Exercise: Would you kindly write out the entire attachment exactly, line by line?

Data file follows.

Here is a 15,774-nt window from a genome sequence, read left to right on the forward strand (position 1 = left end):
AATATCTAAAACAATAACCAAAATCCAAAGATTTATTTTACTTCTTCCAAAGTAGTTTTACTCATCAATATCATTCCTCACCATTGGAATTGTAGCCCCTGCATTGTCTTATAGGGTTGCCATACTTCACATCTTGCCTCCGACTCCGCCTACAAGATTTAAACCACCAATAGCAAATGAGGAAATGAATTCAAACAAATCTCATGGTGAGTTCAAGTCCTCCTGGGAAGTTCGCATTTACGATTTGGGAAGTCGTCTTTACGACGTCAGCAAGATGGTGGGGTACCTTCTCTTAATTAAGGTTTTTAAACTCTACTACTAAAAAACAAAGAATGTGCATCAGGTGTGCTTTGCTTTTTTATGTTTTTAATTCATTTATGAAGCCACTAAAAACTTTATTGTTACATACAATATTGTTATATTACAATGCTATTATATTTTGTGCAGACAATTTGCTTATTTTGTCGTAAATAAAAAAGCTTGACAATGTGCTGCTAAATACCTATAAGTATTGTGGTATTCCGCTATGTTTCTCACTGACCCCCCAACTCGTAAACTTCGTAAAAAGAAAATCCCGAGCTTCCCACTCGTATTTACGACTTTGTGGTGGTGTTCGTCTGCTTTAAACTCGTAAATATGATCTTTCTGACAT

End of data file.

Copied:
Here is a 15,774-nt window from a genome sequence, read left to right on the forward strand (position 1 = left end):
AATATCTAAAACAATAACCAAAATCCAAAGATTTATTTTACTTCTTCCAAAGTAGTTTTACTCATCAATATCATTCCTCACCATTGGAATTGTAGCCCCTGCATTGTCTTATAGGGTTGCCATACTTCACATCTTGCCTCCGACTCCGCCTACAAGATTTAAACCACCAATAGCAAATGAGGAAATGAATTCAAACAAATCTCATGGTGAGTTCAAGTCCTCCTGGGAAGTTCGCATTTACGATTTGGGAAGTCGTCTTTACGACGTCAGCAAGATGGTGGGGTACCTTCTCTTAATTAAGGTTTTTAAACTCTACTACTAAAAAACAAAGAATGTGCATCAGGTGTGCTTTGCTTTTTTATGTTTTTAATTCATTTATGAAGCCACTAAAAACTTTATTGTTACATACAATATTGTTATATTACAATGCTATTATATTTTGTGCAGACAATTTGCTTATTTTGTCGTAAATAAAAAAGCTTGACAATGTGCTGCTAAATACCTATAAGTATTGTGGTATTCCGCTATGTTTCTCACTGACCCCCCAACTCGTAAACTTCGTAAAAAGAAAATCCCGAGCTTCCCACTCGTATTTACGACTTTGTGGTGGTGTTCGTCTGCTTTAAACTCGTAAATATGATCTTTCTGACAT